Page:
Game 3: Blazers’ Shooting Woes Let Nuggets Take Control

Hello, Blazers fans, Antonio here. After a strong start, the Blazers faltered to Nikola Jokic and his band of unlikely heroes. The Nuggets sent the 8,000 fans, the most in the Moda Center since March of 2020, home disappointed.

This game put the Nuggets in the catbird seat, giving them a 2-1 advantage in the series and stealing back home court. To win the series, Portland will need to win another game in Denver. In a game that felt more deflating than it should have, let’s take a closer look.

Can’t Break the Bubble

Portland started the game up 16-7, but Denver quickly answered and finished the quarter with a 39-30 lead. After that, the Blazers never regained the lead. The game never got out of hand but stayed in the same bubble. The Blazers never trailed by more than 11, but could never break through to the lead. 

With 6:56 left in the game, Carmelo Anthony went on a furious tear, scoring eight straight points and tying the game at 91. From there, the Blazers weren’t able to hit the go-ahead shot. Give credit to Denver’s defense, especially Aaron Gordon and Facu Campazzo. They made sure that the Nuggets bent, but never broke, leaving Portland playing catch-up all game.

Three-Point Woes

Through the first two games in Denver, Portland was alive from the three-point line, shooting 48% from behind the arc. Everyone outside of Norman Powell was doing their part in shooting from three. However, the shooting in Game 3 brought the Blazers crashing down to Earth.

Portland shot 14-45 from three, a woeful 31%. Those missed shots hurt. In Game 2, the three-point line was the only thing keeping the Blazers in the game. In Game 3, it was the one thing stopping the team from taking the lead. Powell and Lillard missed two huge, open threes that would have given Portland the lead late.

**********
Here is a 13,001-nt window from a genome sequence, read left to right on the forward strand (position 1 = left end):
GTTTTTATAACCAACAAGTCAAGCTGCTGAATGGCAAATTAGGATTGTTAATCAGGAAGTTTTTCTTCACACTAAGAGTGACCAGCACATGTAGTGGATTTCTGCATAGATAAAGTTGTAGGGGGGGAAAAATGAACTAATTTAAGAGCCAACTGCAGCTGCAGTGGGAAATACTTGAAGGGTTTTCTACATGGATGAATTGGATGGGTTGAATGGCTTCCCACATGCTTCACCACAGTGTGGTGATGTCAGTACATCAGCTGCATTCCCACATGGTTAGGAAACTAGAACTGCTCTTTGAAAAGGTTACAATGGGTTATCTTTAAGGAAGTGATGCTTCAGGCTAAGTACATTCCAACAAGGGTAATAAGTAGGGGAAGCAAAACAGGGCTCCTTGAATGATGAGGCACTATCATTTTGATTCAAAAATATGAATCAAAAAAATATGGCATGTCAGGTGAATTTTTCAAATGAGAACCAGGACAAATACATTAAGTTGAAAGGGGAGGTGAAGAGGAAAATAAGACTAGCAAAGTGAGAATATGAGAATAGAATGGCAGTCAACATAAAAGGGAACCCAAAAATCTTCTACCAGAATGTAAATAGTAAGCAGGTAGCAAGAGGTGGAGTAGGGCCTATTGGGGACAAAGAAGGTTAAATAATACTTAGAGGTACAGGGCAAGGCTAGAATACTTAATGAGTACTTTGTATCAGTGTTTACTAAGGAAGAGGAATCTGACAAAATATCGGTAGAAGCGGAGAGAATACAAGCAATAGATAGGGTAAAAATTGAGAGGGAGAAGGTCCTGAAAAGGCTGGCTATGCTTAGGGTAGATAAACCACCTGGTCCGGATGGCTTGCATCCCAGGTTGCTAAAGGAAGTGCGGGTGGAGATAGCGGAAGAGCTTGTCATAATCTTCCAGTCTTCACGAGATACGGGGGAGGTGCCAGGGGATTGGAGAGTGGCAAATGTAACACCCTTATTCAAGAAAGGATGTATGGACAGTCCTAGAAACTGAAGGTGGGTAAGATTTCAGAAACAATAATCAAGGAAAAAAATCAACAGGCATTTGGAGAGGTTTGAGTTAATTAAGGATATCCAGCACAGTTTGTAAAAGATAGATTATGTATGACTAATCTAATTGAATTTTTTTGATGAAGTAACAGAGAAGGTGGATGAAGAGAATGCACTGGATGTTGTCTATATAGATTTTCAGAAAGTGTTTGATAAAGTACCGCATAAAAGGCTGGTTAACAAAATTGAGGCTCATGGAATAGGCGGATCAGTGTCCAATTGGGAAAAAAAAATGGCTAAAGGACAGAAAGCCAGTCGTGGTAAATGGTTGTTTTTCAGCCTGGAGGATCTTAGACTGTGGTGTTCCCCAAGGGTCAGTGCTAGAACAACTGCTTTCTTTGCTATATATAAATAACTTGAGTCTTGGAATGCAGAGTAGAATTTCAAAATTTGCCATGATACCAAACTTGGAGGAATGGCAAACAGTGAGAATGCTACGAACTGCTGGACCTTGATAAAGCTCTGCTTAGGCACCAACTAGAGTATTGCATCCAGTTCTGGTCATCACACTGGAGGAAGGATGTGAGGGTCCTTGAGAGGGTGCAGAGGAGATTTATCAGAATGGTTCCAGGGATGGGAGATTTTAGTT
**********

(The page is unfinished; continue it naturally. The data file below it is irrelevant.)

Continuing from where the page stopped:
The most frustrating aspect of the shooting was how it came alive at the end. Lillard, Anthony, and CJ McCollum finished 5-6 from three, making tough shots. If the team had hunted for shots with six minutes to go and not sixty seconds, it could have been a different game.

The Austin RIvers Game

Terry Stotts’ strategy has been clear from the beginning: let Jokic score, contain everyone else. Throughout the first two games, no one else had really stepped up for Denver. Enter Austin RIvers.

Rivers, who was just signed to the Nuggets roster on April 20th and has only played 18 total games with them, was excellent, scoring 21 points. With Jamal Murray and Will Barton both out, the Nuggets backcourt has been below average, as expected. Rivers made sure that at least one guard played like a playoff starter.

The Blazers seemed content to leave Rivers open from three, even when he got hot. This led to Rivers scoring 16 points in the fourth quarter on 5-6 shooting. While Rivers’ outburst was unexpected, Portland can’t let the other players wide open like that. The Blazers won Game 1 because they blocked all of Jokic’s passing lanes, not because they let the role players shoot open shots.

Next Up: Crunch Time. The Blazers play in an early must-win scenario, looking to tie the series against Denver on Saturday at 1.

Help us build a sustainable news organization to serve Canby for generations to come! Let us know if you can support our efforts to expand our operations and keep all of our content paywall-free. #SwimWithTheCurrent!